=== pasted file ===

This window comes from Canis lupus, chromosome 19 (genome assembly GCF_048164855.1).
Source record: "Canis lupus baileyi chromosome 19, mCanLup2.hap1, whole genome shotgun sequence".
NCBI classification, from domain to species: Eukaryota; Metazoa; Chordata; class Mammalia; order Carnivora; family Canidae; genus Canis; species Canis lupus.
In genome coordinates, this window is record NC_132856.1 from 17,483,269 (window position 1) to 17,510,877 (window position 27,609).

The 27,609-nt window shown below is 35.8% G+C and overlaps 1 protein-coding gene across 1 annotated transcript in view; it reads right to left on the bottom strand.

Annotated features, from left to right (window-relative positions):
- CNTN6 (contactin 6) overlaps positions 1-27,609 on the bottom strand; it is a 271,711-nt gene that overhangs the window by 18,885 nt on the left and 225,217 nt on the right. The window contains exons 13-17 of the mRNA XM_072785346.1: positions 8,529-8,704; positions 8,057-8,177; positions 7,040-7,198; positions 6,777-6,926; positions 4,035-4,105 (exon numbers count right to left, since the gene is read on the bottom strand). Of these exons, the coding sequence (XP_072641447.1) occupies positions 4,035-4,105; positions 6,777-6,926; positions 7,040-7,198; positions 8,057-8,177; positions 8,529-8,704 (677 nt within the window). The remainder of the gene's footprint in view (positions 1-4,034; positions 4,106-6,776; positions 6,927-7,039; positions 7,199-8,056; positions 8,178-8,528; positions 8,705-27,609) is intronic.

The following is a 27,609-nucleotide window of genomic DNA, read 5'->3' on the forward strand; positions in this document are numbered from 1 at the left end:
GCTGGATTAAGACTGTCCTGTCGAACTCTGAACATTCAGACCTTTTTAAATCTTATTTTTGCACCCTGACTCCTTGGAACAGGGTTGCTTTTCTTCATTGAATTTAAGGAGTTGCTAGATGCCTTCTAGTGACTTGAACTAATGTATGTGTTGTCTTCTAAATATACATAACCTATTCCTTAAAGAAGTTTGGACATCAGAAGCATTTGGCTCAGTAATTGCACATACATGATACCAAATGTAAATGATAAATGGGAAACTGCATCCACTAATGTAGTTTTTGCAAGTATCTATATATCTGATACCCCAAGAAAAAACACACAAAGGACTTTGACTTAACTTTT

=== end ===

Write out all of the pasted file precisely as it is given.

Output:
This window comes from Canis lupus, chromosome 19 (genome assembly GCF_048164855.1).
Source record: "Canis lupus baileyi chromosome 19, mCanLup2.hap1, whole genome shotgun sequence".
NCBI classification, from domain to species: Eukaryota; Metazoa; Chordata; class Mammalia; order Carnivora; family Canidae; genus Canis; species Canis lupus.
In genome coordinates, this window is record NC_132856.1 from 17,483,269 (window position 1) to 17,510,877 (window position 27,609).

The 27,609-nt window shown below is 35.8% G+C and overlaps 1 protein-coding gene across 1 annotated transcript in view; it reads right to left on the bottom strand.

Annotated features, from left to right (window-relative positions):
- CNTN6 (contactin 6) overlaps positions 1-27,609 on the bottom strand; it is a 271,711-nt gene that overhangs the window by 18,885 nt on the left and 225,217 nt on the right. The window contains exons 13-17 of the mRNA XM_072785346.1: positions 8,529-8,704; positions 8,057-8,177; positions 7,040-7,198; positions 6,777-6,926; positions 4,035-4,105 (exon numbers count right to left, since the gene is read on the bottom strand). Of these exons, the coding sequence (XP_072641447.1) occupies positions 4,035-4,105; positions 6,777-6,926; positions 7,040-7,198; positions 8,057-8,177; positions 8,529-8,704 (677 nt within the window). The remainder of the gene's footprint in view (positions 1-4,034; positions 4,106-6,776; positions 6,927-7,039; positions 7,199-8,056; positions 8,178-8,528; positions 8,705-27,609) is intronic.

The following is a 27,609-nucleotide window of genomic DNA, read 5'->3' on the forward strand; positions in this document are numbered from 1 at the left end:
GCTGGATTAAGACTGTCCTGTCGAACTCTGAACATTCAGACCTTTTTAAATCTTATTTTTGCACCCTGACTCCTTGGAACAGGGTTGCTTTTCTTCATTGAATTTAAGGAGTTGCTAGATGCCTTCTAGTGACTTGAACTAATGTATGTGTTGTCTTCTAAATATACATAACCTATTCCTTAAAGAAGTTTGGACATCAGAAGCATTTGGCTCAGTAATTGCACATACATGATACCAAATGTAAATGATAAATGGGAAACTGCATCCACTAATGTAGTTTTTGCAAGTATCTATATATCTGATACCCCAAGAAAAAACACACAAAGGACTTTGACTTAACTTTT